Articles, Non-Fiction

Things I Think I Could Write a Book About

I recently tweeted about this – apologies to any of my followers for the repetition here. It’s just that I have often, in my life, thought about writing a book. I used to want to write a novel, and actually managed to write one in my late teens, though I fear it is just over-emotional crap that should not see the light of day. I have it and several other unfinished pieces of fiction saved somewhere on my hard drive, and every now then I go and look at them wistfully, wishing I had been able to finish something. I also tried to write poetry, but that’s better left alone.

Last year, at my mother’s wedding reception, we were all a bit tipsy and I got into a conversation my with mother, aunt, and cousin about what a remarkable life my grandmother led and how her story could make a brilliant book – and my mother suggested I could write it. I admitted that I had thought of this before, but I had no idea how to approach it.

My first thought, after the hangover, was to do some background reading on where she grew up, namely India in the 30s and early 40s, at which point she came over to England with her English father and her siblings. But I failed to find any books about India in the 1940s before Partition, so the whole thing stalled (if anyone can recommend anything on that period I’d be very grateful!). I reckon I should also try to read about England at that time, to get more of an idea of what it would be like to move there as a very English, and yet not English, young woman. I know that Anglo-Indians faced prejudice both in India and England.

Anyway, my point is that I think there could be a book in my grandmother’s story. And that’s only my maternal grandmother – not my father’s mother, whose family had to flee Belgium in World War 2. That’s a whole other story, and one I know very little about. Perhaps I could just write a book about previous generations not passing on their amazing stories and how annoying this is for their children and grandchildren?

Here are my other possible topics, as mentioned on Twitter:

  • anxiety
  • dogs I have loved
  • divorce
  • mothers, both mine and other people’s
  • sex/lack thereof
  • my hair

Any takers?

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Fiction, Reviews

Look at Me by Sarah Duguid

2015 proof copy

2015 proof copy

The premise for Look at Me is simple but effective; and in fact I’d describe most of the book that way too. Our central character Lizzy and her brother Ig discover that their father has a daughter they didn’t know about. They find out by chance after coming across a letter from said daughter, and are rightly shocked and outraged that they did not know anything about this. They go for lunch with their new sister, Eunice, and their father, which is expectedly awkward and weird – and then Lizzy decides to invite Eunice to stay with them for a while so they can all get to know each other…

From this I wasn’t sure whether to expect a psychological thriller or a family melodrama, and Look At Me is somewhere in between. There are moments of ordinary family life, past dramas, and plenty of time devoted to Lizzy’s relationship with the director of a play she is in; but there is also an unnerving undercurrent of something not being quite right. Eunice is neurotic and needy, and you can’t quite tell if she is very naive, or actually scheming and calculating. At first the family are happy to welcome her into their home, but soon she starts to wheedle her way further into their lives. She outstays the initial weekend proposed for her visit, and a convenient split from her husband means she has to stay with them even further. She even ends up sleeping in Lizzy’s room.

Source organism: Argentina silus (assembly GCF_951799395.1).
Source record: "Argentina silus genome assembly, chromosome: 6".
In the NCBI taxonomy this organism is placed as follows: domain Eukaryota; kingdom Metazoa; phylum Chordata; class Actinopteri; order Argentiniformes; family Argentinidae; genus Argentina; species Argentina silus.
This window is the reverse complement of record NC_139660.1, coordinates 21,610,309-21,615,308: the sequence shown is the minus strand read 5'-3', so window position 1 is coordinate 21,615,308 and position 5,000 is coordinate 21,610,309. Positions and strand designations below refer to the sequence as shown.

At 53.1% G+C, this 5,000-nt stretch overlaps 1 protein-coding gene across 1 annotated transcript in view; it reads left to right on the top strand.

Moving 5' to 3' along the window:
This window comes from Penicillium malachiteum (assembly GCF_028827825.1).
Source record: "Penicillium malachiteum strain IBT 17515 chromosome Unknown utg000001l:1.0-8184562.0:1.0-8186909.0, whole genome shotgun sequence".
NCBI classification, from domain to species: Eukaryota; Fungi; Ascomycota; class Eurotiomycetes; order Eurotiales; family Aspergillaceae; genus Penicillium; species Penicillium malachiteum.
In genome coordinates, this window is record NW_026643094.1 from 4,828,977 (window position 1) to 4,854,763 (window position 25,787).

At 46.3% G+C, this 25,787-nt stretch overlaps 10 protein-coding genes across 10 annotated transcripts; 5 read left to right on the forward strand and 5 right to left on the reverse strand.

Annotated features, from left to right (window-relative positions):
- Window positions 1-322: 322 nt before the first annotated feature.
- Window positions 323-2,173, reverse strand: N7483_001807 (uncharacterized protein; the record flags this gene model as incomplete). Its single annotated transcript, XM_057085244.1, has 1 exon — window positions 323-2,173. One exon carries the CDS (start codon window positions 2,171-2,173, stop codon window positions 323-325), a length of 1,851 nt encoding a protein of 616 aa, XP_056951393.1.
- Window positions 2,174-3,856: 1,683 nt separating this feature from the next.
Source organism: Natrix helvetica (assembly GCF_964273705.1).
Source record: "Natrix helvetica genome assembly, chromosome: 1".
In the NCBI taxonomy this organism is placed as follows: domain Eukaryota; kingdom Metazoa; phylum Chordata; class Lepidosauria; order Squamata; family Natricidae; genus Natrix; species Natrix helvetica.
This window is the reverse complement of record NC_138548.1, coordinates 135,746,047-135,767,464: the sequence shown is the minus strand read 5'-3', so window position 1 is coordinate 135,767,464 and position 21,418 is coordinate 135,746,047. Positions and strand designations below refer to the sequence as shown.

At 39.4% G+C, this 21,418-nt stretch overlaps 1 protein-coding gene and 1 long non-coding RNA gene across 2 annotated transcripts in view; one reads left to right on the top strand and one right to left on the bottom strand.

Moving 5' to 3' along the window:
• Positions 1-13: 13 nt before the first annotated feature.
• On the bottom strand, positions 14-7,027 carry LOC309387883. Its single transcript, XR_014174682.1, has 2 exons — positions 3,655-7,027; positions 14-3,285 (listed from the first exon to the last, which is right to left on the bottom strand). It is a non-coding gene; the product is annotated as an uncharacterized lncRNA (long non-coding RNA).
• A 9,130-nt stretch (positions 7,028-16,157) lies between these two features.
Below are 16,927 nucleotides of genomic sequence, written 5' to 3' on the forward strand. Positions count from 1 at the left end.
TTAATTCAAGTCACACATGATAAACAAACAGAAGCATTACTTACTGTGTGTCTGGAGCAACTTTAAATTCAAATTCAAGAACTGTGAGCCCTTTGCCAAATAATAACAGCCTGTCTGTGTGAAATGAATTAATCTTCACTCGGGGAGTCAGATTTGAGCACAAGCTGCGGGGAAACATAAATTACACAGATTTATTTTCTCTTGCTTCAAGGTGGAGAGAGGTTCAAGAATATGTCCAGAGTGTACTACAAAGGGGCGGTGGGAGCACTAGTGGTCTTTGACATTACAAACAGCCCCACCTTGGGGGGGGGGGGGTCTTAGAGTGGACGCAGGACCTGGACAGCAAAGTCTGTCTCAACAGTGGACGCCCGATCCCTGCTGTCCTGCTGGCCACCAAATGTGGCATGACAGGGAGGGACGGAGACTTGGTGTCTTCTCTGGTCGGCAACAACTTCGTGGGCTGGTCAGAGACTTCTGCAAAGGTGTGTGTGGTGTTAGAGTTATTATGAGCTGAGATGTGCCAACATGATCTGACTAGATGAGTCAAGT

While Eunice creates much of the plot in Look At Me, the book is really about Lizzy. Over the course of the novel her perspective develops nicely, as she works on her new play (she is trying to salvage her acting career), embarks on a fling with the director, and deals with the arrival of Eunice in her life. Lizzy and Ig’s mother has died a few years before the story starts, and as the novel goes on you realise that Lizzy and her family are still mired in their grief. Eunice suggests clearing out some of their mother’s clothes from the guest room, where she is sleeping, and suffice to say this does not go down well. As a reader you are angry at Eunice for interfering and for the disruption that she causes, but at the end of the book you’re not so sure. She is an antagonist for Lizzy and is certainly flawed, and does not always behave appropriately; but towards the end I wondered if really she helped Lizzy to move on, whether intentionally or not, by jolting her out of her complacency. It isn’t a pleasant experience for any of them, but Eunice stirs up the family in a fundamental way. And, in the end, I think this does them some good.

I found Lizzy to be an interesting central character, and enjoyed her development over the course of the story. She is flawed, and feels like a real person. At times Eunice also develops well, despite the fact that you never really feel like you know the real her. The world they inhabit is vivid and tangible, very ordinary and believable. I have to day I didn’t much like the character of Lizzy’s father Julian, but I’m not sure you’re supposed to.

At times I felt that Look At Me could have been a little grittier and psychological, but the tone throughout works very well. It is a sensitive and emotionally intelligent examination of what it means to be a family, to grow up and move on, and to accept the bad with the good. While not perfect it is a very accomplished debut novel, and I look forward to what comes next from Sarah Duguid.

*

Published in February 2016 by Tinder Press. My thanks to the publisher for the review copy.

Buy your copy from Foyles here.

 

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